It is true that we can find portraits of people from a lower social scale, as for example in ‘anatomy lesson’ of Rembrandt. In this case we see Aris Kindt, a thief who was hanged for his crime. And I imagine that they did not ask permission to go down to posterity.

Photography, much cheaper, allowed all social classes to have a memory of their dead. Until his arrival we only knew, in a profuse and idealized way, the kings and nobles. This is one of the reasons why there is talk of the democratization of photography.

Photography Photograph ‘Post Mortem Collection Carlos Areces’

The tradition of post mortem photography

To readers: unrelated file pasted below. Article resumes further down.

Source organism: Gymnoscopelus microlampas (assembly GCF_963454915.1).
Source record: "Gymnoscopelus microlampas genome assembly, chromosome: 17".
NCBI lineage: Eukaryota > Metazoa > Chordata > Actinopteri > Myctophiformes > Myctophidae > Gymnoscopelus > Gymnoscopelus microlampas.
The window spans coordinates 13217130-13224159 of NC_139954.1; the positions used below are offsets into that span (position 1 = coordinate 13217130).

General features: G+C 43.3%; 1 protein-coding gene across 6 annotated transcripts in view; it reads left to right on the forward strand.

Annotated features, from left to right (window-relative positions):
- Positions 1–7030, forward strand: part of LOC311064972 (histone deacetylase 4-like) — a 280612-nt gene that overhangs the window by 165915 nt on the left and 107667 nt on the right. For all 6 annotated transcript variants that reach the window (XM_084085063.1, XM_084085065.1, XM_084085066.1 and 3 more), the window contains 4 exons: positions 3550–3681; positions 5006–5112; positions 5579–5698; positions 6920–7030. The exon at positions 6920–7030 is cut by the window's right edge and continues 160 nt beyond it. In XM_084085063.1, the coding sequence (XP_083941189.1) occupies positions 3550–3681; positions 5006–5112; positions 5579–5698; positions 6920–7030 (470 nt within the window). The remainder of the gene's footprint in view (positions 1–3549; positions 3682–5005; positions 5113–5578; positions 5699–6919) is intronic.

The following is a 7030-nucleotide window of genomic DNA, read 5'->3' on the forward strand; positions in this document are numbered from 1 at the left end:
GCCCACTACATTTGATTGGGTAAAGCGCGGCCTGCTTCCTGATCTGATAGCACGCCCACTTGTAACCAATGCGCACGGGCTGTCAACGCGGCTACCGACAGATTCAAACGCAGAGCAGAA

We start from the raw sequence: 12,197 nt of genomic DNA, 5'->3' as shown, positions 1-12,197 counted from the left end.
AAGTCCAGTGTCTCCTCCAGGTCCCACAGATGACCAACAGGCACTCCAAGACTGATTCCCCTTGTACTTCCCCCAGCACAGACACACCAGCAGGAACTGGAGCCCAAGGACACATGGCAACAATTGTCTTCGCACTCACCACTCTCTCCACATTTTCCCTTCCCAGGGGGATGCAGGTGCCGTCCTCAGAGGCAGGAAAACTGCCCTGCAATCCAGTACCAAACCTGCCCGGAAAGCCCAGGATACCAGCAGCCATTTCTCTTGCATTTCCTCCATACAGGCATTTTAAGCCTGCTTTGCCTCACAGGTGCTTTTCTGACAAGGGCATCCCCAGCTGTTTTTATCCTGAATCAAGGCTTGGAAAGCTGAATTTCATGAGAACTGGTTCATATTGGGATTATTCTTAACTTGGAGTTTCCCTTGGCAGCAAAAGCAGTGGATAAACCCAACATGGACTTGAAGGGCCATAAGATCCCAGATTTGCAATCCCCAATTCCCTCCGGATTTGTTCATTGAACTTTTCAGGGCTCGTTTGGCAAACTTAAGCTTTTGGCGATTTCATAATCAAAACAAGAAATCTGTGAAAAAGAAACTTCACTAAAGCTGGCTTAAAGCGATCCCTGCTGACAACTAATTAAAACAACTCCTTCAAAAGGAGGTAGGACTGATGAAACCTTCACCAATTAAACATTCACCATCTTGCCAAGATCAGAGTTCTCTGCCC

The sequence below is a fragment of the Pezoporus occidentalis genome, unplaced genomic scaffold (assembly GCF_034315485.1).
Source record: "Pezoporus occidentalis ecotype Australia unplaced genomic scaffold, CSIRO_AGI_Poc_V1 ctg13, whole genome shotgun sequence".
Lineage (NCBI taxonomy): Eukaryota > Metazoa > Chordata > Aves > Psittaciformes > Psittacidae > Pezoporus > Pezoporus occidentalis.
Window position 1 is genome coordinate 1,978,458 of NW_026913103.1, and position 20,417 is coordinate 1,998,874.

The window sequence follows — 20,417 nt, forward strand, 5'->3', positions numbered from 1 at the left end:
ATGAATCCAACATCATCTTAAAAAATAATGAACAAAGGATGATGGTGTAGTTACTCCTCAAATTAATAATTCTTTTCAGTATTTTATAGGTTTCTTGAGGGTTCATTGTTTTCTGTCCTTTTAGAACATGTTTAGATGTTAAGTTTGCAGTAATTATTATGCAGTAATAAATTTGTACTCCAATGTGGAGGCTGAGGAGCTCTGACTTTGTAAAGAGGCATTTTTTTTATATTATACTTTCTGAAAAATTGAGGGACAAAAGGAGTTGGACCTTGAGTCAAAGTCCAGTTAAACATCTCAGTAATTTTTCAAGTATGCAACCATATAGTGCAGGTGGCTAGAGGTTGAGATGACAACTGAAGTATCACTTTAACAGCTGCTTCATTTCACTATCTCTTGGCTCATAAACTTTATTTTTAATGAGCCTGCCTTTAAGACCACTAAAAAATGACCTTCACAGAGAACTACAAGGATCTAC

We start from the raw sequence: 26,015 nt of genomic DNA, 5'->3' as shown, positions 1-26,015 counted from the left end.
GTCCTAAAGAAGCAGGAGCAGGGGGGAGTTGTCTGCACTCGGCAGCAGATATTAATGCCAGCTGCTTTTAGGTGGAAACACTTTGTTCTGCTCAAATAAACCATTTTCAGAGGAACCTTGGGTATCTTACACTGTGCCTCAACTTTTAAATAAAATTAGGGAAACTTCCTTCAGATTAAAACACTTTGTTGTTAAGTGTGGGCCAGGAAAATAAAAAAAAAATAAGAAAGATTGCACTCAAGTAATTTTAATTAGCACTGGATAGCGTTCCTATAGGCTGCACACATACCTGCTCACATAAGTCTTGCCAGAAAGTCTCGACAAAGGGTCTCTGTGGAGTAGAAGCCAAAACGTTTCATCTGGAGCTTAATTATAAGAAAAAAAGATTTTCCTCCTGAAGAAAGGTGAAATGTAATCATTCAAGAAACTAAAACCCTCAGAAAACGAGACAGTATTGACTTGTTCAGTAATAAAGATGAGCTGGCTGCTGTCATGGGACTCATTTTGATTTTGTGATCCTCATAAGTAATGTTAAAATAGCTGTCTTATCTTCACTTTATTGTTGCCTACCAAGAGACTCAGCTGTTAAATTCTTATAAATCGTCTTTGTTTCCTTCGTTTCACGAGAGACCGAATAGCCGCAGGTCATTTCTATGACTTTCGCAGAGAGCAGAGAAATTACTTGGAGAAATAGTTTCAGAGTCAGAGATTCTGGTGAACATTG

The Victorian age It was the perfect spur for post-mortem photography. The relationship they established with death made it possible to move naturally from the pictorial portrait to the daguerreotype. Many painters abandoned brushes for cameras and brought the entire composition to this new art.

Many artists, to save time, preferred to take a photograph of the deceased and then use it as a sketch for a painting. But realism and speed ended up prevailing. It soon became a tradition in the US, in Europe and of course in Spain.where this activity can still be found in the 80s of the 20th century, in rural areas.

Photography Photograph ‘Post Mortem Collection Carlos Areces’